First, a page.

As the year draws to a close, we take a look back with our pick of the stories that shaped the last twelve months. This time, it’s April.
If you’re not aware of who Shueisha are, they’re the publisher behind major manga publications such as Shonen Jump and Seinen Jump. Although arguably niche, manga (Japanese comics for readers of a certain age), are big business in Japan and increasingly worldwide.
Therefore it’s no surprise that when Shueisha launched a new gaming division in April 2022 their focus was not just on one platform but multiple, including mobile. Previously, Shonen Jump properties such as Naruto, My Hero Academia and Dragonball all tended to be developed in collaboration with Bandai Namco, however this marked a significant change in direction to go first-party for the first time.
Believe it or not there was once a time when E3 was one of the most hotly anticipated events in a gamer’s calendar. Its popularity has wavered over the years but, since the outbreak of Covid-19, hosting it in-person had been completely out of the question.
It wasn’t much of a surprise then that for the third year running, April brought the news that E3 would not be coming to us live but digitally instead. While this safety first stance was commendable, E3’s reluctance to step back to ‘doing it for real’ seemed, to many, a sign of its fading relevance.
Let’s see what happens in 2023.
April was time for the Pocket Gamer Awards 2022, with plenty of major wins and notable entries. Game of the Year was taken by Beat Star, a great rhythm game developed by Space Ape Games which aced an underutilised genre on mobile.
Meanwhile, the Gamer’s choice award went to Cookie Run: Kingdom, which has previously seen major success with their BTS collaboration. Best Publisher went to Kwalee and Best Developer was won by inkle. There were more than just those awards of course, so go check out the link above to find out more.
Wargaming.net is often inextricably linked to Russia in many ways. Including the well-meaning accusation of a ‘Russian bias’ in favour of the Soviet-era tanks and planes of their games. However, in the wake of the Russian invasion of Ukraine, April saw the company follow many other major brands and corporations in pulling their business out of the country.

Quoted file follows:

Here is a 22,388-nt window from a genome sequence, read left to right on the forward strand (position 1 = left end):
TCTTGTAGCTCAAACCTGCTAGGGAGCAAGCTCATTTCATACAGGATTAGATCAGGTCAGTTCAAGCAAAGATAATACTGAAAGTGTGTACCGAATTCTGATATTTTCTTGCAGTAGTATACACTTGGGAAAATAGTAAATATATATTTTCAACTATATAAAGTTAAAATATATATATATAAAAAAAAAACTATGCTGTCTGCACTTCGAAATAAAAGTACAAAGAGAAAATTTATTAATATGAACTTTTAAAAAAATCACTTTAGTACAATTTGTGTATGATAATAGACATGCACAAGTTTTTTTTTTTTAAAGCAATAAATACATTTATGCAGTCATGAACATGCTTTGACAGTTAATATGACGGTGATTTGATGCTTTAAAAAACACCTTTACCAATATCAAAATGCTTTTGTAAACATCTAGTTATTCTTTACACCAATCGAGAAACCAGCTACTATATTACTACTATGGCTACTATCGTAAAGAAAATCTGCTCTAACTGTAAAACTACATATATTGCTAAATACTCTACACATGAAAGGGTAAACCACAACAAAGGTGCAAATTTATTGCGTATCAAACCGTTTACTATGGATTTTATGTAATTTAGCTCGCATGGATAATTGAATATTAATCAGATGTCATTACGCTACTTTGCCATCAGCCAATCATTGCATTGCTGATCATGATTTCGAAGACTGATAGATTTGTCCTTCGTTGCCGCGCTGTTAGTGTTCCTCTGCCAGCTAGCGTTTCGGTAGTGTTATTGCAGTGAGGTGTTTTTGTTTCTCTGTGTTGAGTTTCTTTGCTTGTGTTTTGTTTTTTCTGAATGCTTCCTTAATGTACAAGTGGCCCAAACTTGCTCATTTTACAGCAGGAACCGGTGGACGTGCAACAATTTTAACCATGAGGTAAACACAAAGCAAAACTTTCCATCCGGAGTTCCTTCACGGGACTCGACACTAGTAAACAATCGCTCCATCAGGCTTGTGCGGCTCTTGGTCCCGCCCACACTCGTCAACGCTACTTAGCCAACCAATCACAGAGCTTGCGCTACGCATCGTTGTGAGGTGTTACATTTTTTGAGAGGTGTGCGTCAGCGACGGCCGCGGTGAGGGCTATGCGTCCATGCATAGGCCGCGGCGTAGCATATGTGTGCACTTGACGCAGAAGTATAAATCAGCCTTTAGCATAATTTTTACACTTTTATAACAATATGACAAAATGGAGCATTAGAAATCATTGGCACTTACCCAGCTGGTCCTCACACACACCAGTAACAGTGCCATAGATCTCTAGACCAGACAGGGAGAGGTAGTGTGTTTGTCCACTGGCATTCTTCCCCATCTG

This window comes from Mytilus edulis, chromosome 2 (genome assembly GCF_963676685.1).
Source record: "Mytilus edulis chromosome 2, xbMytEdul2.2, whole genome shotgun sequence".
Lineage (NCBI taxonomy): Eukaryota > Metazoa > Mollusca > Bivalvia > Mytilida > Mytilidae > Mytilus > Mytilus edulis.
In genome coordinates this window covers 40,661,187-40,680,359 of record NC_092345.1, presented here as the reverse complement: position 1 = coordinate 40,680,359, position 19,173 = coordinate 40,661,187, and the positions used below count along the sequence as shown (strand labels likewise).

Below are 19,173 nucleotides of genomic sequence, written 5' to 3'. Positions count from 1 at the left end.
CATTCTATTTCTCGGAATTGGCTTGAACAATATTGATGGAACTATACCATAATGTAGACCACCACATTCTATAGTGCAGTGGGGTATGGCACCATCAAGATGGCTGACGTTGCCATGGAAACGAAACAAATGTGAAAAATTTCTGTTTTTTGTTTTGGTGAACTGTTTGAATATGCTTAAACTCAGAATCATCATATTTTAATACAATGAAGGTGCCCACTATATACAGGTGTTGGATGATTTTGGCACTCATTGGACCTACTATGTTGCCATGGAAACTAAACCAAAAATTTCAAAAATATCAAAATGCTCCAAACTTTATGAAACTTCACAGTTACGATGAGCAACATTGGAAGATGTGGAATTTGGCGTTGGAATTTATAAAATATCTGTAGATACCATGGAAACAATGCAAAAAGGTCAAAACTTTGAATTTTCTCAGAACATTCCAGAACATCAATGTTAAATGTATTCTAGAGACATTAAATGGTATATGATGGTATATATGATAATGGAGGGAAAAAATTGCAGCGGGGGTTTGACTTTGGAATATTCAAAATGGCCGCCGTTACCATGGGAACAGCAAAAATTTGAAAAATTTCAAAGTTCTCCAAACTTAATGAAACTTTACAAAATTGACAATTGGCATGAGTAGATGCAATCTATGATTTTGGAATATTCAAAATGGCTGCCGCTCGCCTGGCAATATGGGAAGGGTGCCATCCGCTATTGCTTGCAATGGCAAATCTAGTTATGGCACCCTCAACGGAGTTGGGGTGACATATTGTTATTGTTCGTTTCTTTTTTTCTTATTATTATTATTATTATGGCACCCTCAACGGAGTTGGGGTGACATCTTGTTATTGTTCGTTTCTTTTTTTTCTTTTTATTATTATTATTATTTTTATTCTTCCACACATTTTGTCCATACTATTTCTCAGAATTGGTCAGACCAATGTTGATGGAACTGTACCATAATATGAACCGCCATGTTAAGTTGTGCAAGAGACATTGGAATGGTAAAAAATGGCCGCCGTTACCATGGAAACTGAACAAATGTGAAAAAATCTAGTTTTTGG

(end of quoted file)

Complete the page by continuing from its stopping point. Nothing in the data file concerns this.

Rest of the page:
The move was certainly a major departure from a historically important market for Wargaming on all platforms. However, it was likely worth the positive PR and dodged potential stumbling blocks that sanctions would impose to prevent them doing business in Russia for the foreseeable future.
Much as Wargaming.net is inherently ‘Russian’ so Miniclip will forever be linked to the halcyon days of flash gaming. For those of a certain age, childhoods may not be dominated by Atari, Nintendo or Playstation, but by the freely available casual games on the family’s under-powered PC desktop.
However, while their site kept delivering the gaming goods, Miniclip had soon begun to establish itself as a lot more than mere ‘flash’. As Adobe Flash slid into demise the company would seek to fully commit itself to their popular mobile titles such as 8 Ball-Pool. While bemoaned later in the year as others sensationalised their ‘death’ if anything, the move to mobile only ensures Miniclip’s new life.
Do you have a favourite mobile story from 2022? Take to Twitter with the hashtag #PocketGamerYearInReview to tell us your highs and lows of the year.
Want more? Get our pick of the best stories from May here.